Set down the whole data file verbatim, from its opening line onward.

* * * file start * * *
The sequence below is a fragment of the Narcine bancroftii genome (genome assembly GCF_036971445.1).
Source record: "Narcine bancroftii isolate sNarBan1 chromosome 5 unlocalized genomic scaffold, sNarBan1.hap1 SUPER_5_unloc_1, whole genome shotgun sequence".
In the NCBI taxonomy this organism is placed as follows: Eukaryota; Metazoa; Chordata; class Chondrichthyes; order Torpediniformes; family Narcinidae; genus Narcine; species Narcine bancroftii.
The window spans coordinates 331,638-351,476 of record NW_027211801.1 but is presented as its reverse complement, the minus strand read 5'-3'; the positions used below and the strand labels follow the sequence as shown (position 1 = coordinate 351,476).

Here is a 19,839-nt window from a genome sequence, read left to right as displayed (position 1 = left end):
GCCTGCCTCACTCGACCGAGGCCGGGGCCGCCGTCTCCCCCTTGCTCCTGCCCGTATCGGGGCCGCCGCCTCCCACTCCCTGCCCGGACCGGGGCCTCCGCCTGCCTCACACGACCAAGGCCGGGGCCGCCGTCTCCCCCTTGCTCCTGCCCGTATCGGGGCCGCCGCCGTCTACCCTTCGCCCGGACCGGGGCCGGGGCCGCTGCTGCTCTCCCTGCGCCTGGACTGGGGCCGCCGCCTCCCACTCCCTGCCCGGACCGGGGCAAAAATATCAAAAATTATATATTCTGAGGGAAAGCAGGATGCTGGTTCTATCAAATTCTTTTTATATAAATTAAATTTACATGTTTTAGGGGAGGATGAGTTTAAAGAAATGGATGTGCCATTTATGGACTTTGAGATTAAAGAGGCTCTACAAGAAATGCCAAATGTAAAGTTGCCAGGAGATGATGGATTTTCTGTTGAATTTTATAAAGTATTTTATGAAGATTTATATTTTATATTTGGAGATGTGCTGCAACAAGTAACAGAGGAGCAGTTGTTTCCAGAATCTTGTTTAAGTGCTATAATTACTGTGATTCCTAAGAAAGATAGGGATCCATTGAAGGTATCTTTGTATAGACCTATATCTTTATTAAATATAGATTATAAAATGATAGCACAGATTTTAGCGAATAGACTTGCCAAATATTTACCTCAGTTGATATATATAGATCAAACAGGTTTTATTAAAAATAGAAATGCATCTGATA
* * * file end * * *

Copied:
The sequence below is a fragment of the Narcine bancroftii genome (genome assembly GCF_036971445.1).
Source record: "Narcine bancroftii isolate sNarBan1 chromosome 5 unlocalized genomic scaffold, sNarBan1.hap1 SUPER_5_unloc_1, whole genome shotgun sequence".
In the NCBI taxonomy this organism is placed as follows: Eukaryota; Metazoa; Chordata; class Chondrichthyes; order Torpediniformes; family Narcinidae; genus Narcine; species Narcine bancroftii.
The window spans coordinates 331,638-351,476 of record NW_027211801.1 but is presented as its reverse complement, the minus strand read 5'-3'; the positions used below and the strand labels follow the sequence as shown (position 1 = coordinate 351,476).

Here is a 19,839-nt window from a genome sequence, read left to right as displayed (position 1 = left end):
GCCTGCCTCACTCGACCGAGGCCGGGGCCGCCGTCTCCCCCTTGCTCCTGCCCGTATCGGGGCCGCCGCCTCCCACTCCCTGCCCGGACCGGGGCCTCCGCCTGCCTCACACGACCAAGGCCGGGGCCGCCGTCTCCCCCTTGCTCCTGCCCGTATCGGGGCCGCCGCCGTCTACCCTTCGCCCGGACCGGGGCCGGGGCCGCTGCTGCTCTCCCTGCGCCTGGACTGGGGCCGCCGCCTCCCACTCCCTGCCCGGACCGGGGCAAAAATATCAAAAATTATATATTCTGAGGGAAAGCAGGATGCTGGTTCTATCAAATTCTTTTTATATAAATTAAATTTACATGTTTTAGGGGAGGATGAGTTTAAAGAAATGGATGTGCCATTTATGGACTTTGAGATTAAAGAGGCTCTACAAGAAATGCCAAATGTAAAGTTGCCAGGAGATGATGGATTTTCTGTTGAATTTTATAAAGTATTTTATGAAGATTTATATTTTATATTTGGAGATGTGCTGCAACAAGTAACAGAGGAGCAGTTGTTTCCAGAATCTTGTTTAAGTGCTATAATTACTGTGATTCCTAAGAAAGATAGGGATCCATTGAAGGTATCTTTGTATAGACCTATATCTTTATTAAATATAGATTATAAAATGATAGCACAGATTTTAGCGAATAGACTTGCCAAATATTTACCTCAGTTGATATATATAGATCAAACAGGTTTTATTAAAAATAGAAATGCATCTGATA